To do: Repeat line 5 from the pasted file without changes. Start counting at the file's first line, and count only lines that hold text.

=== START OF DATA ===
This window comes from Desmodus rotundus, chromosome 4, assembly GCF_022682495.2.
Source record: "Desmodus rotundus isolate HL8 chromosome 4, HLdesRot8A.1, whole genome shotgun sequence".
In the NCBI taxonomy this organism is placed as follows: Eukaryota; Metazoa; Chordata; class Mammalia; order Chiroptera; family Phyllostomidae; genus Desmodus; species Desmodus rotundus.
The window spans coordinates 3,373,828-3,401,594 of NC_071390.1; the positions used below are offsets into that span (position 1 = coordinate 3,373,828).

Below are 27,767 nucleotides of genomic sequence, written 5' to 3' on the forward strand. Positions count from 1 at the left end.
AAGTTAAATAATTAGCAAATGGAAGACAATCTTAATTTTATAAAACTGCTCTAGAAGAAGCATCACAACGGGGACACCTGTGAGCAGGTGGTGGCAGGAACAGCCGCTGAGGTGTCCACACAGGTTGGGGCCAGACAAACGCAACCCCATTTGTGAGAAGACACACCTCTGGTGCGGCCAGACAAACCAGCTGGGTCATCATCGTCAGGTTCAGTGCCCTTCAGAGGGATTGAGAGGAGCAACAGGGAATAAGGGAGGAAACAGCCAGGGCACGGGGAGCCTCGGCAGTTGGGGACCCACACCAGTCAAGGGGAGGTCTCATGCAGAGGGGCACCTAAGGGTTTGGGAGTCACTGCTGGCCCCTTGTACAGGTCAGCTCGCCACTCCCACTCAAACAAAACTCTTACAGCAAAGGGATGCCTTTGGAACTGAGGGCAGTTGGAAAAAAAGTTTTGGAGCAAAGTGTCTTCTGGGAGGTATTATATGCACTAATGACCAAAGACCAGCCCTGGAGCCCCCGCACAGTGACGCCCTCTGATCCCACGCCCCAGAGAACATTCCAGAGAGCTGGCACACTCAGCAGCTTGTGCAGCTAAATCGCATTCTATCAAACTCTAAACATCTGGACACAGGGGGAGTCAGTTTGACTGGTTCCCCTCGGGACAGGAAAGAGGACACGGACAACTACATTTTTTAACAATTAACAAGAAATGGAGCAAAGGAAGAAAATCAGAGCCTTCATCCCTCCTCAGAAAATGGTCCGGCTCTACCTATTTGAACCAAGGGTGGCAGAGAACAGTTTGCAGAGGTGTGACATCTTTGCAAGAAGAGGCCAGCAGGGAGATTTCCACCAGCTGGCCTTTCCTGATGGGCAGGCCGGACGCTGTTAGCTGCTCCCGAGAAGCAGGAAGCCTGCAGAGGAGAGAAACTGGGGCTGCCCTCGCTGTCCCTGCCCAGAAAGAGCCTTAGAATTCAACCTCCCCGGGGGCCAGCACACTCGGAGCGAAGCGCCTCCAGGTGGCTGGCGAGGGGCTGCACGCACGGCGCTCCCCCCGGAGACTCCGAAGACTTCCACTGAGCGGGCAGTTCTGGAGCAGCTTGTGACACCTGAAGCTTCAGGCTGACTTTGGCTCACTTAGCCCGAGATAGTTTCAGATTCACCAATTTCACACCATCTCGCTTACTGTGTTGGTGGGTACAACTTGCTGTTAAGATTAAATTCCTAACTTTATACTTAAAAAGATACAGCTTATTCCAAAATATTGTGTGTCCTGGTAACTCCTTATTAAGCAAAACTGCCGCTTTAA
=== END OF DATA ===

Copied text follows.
Below are 27,767 nucleotides of genomic sequence, written 5' to 3' on the forward strand. Positions count from 1 at the left end.